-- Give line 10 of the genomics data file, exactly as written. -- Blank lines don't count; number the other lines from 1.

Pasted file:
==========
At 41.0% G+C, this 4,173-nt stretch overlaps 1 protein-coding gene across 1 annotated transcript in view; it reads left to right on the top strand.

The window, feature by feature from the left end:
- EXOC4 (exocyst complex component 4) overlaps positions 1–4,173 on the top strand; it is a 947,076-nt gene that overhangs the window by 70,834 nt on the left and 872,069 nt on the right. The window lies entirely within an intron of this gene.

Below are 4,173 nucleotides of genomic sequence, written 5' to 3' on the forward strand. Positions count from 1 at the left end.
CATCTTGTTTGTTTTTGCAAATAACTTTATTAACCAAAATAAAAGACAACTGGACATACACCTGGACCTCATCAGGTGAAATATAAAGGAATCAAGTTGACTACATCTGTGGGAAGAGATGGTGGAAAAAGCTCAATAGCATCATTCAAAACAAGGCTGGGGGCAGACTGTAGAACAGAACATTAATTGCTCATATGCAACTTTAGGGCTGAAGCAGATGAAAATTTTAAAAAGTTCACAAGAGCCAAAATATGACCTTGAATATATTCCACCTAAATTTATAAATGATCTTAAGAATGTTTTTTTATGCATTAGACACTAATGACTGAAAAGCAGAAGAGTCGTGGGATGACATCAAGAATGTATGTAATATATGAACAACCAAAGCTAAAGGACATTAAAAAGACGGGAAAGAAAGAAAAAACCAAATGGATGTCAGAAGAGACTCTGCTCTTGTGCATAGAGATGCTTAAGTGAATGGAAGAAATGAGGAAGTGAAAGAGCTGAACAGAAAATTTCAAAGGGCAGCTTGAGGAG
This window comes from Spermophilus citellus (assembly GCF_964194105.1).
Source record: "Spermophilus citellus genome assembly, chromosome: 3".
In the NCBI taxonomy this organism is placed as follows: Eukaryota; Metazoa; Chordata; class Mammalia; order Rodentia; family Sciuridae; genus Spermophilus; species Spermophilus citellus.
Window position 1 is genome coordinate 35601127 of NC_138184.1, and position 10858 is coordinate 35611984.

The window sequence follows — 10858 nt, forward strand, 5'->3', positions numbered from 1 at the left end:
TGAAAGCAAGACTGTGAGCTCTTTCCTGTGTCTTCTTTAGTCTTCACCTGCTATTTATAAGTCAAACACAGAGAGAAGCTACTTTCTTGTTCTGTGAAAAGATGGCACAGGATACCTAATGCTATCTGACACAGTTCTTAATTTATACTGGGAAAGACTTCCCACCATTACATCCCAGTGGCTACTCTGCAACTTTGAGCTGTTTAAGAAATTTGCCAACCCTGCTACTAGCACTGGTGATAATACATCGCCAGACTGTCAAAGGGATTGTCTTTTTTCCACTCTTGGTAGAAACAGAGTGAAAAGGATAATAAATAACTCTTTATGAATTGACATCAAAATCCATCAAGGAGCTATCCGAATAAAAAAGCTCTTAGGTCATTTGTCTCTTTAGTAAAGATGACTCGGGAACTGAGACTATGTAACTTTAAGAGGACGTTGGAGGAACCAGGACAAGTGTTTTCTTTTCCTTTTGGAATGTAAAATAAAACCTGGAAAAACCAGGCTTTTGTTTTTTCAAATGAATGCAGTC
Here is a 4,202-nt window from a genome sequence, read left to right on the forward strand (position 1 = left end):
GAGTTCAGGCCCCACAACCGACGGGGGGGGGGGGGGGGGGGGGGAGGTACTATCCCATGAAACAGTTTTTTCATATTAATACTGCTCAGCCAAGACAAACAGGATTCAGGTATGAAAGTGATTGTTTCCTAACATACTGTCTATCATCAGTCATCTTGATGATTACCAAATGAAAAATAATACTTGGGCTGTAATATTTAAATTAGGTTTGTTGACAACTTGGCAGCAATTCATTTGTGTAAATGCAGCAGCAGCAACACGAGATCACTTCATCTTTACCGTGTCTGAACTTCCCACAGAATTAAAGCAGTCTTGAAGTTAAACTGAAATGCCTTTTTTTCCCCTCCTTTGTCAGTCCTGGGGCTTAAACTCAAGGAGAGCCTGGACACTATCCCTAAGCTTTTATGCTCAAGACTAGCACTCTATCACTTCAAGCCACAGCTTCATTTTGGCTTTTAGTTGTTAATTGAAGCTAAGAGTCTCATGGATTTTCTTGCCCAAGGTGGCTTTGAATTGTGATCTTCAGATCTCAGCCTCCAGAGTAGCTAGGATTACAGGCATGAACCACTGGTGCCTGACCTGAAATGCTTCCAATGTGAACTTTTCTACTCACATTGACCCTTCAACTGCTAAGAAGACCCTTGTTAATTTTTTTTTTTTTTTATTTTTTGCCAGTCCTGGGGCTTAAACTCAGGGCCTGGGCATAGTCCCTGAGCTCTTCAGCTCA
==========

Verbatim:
The window sequence follows — 10858 nt, forward strand, 5'->3', positions numbered from 1 at the left end: